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Henderson’s dividend fund wary of Reits

It favours banks as they’re the cheapest sector in Asia

HENDERSON Global Investors’ Asian equity dividend fund favours banks but is wary of real estate investment trusts (Reits), its manager said yesterday.

Mike Kerley, who manages the US$100 million Horizon Asian Dividend Income Fund, also said the fund was ‘underweight’ exporters due to their vulnerability to a slowdown in the US economy and the weak dollar. Banks are the cheapest sector in Asia due to concerns about their exposure to US sub-prime mortgages, Mr Kerley told reporters on the sidelines of presentation.

He said he also favoured Asian banks because they were a proxy for domestic demand, which will hold up better than exports in the event of a US recession.

‘We’ve talked to virtually all the banks we owned about their sub-prime exposure. It’s possible there may be something we don’t know about but I’m pretty confident the amount is low,’ he added.

Asian bank stocks, like their counterparts in the US and Europe, have fallen in recent months because of concerns about the US housing market. The shares have since recovered from their lows.

Mr Kerley said the Henderson Asian dividend fund’s holdings include South Korea’s Kookmin Bank, Singapore’s United Overseas Bank (UOB), Hong Kong-listed Hang Seng Bank and Bank of China, Australia’s Westpac Banking Corp and Malaysia’s Bumiputra Commerce and Malayan Banking.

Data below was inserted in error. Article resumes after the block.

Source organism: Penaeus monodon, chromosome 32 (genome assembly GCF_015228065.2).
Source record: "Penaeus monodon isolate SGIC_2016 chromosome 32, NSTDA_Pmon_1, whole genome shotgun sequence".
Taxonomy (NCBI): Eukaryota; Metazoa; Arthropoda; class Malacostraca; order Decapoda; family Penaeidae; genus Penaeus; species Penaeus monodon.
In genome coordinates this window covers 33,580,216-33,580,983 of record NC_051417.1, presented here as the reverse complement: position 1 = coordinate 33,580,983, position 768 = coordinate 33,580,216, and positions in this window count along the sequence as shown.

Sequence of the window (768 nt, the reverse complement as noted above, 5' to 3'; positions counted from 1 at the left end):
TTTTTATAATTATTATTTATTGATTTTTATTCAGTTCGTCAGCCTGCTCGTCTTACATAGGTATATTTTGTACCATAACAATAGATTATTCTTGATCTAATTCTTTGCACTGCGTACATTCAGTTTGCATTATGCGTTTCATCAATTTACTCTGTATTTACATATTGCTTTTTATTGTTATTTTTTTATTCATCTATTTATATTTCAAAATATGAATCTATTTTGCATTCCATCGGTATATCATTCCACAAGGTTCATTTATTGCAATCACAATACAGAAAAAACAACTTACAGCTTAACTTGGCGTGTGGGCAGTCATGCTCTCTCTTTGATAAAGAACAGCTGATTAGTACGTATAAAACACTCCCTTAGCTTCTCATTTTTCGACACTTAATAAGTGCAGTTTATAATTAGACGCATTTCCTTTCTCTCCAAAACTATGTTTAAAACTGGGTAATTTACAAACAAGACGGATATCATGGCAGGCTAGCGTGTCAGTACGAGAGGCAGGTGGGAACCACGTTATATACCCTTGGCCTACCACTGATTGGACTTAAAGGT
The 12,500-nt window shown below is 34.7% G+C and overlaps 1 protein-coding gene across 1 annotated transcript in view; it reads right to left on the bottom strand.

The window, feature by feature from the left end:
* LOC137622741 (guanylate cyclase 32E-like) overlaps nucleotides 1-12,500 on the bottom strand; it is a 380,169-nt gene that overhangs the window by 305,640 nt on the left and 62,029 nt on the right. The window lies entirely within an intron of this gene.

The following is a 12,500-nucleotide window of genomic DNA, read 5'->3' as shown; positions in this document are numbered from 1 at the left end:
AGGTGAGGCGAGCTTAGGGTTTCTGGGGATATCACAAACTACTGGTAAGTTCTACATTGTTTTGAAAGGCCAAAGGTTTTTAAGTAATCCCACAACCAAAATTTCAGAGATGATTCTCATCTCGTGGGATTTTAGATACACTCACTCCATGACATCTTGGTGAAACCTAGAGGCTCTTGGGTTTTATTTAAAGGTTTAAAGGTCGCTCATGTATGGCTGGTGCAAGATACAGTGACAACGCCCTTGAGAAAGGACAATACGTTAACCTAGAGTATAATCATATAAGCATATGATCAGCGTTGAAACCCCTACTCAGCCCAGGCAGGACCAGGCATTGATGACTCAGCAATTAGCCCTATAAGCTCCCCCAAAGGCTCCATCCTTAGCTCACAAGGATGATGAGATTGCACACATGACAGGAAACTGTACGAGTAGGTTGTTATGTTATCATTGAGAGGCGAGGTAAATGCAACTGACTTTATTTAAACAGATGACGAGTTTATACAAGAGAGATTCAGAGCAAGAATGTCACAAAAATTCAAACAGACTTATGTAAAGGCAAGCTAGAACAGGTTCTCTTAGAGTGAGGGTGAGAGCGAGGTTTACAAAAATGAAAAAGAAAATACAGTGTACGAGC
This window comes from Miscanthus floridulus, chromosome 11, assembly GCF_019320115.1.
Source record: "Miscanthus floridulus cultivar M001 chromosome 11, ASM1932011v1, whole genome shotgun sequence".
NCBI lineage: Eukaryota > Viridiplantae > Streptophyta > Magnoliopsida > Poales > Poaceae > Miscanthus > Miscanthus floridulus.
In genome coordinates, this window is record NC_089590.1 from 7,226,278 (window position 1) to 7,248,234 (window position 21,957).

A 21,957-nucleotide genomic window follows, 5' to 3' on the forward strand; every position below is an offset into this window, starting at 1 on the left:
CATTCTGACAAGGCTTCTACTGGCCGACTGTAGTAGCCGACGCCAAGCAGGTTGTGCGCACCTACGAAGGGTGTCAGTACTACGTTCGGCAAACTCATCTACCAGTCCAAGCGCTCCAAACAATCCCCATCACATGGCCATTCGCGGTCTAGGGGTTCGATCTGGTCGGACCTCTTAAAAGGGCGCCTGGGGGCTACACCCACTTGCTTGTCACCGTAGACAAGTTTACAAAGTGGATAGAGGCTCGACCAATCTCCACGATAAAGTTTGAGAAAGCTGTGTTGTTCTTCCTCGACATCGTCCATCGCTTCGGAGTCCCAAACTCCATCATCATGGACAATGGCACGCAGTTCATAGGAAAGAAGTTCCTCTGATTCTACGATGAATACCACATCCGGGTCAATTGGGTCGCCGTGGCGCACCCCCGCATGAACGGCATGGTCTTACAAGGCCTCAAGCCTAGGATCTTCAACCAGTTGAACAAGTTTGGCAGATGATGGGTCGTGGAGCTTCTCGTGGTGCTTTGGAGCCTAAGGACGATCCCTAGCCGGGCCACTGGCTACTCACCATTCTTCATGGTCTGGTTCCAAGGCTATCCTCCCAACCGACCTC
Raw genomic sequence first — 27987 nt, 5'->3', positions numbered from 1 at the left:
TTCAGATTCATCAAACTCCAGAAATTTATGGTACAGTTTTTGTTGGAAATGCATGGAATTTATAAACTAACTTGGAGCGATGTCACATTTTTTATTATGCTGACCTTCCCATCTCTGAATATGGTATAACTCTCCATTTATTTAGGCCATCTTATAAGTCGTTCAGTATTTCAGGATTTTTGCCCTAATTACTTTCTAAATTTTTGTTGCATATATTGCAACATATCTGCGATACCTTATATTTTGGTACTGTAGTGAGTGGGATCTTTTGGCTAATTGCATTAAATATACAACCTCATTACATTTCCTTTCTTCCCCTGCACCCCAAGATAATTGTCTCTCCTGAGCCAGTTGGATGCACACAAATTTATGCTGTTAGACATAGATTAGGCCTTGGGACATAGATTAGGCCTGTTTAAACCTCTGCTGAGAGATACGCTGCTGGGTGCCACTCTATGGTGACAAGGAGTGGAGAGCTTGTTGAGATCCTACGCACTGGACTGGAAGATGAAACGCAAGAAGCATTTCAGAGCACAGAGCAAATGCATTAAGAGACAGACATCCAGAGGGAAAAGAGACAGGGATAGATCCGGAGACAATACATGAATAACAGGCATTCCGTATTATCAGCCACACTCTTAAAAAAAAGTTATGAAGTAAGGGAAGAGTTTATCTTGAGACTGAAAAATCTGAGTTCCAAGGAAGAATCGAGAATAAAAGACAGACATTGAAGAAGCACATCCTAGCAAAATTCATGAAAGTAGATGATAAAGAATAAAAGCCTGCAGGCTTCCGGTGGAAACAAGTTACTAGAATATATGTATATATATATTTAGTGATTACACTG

UOB had a better franchise and more creative management than Singapore rival DBS Group, he added when asked why the fund did not hold DBS. Mr Kerley had earlier said in a presentation that DBS ‘looked pretty cheap’.

Turning to other sectors, Mr Kerley said he was wary of owning Reits because they had become relatively expensive. Several Reits had been structured to boost earnings in the initial years and it was not clear whether the dividends were sustainable, he added.

In terms of country allocation, Mr Kerley said he liked Taiwan because valuations were attractive. The Taipei stock market may also benefit from a ‘liquidity overflow from China’ as investors sought safer bets.

Mr Kerley said in addition to picking stocks that offer a mix of dividend and growth, the fund also writes put options on its portfolio to lock in gains and will use synthetic products in certain countries to reduce withholding tax.


Source: Reuters (Business Times 12 Oct 07)

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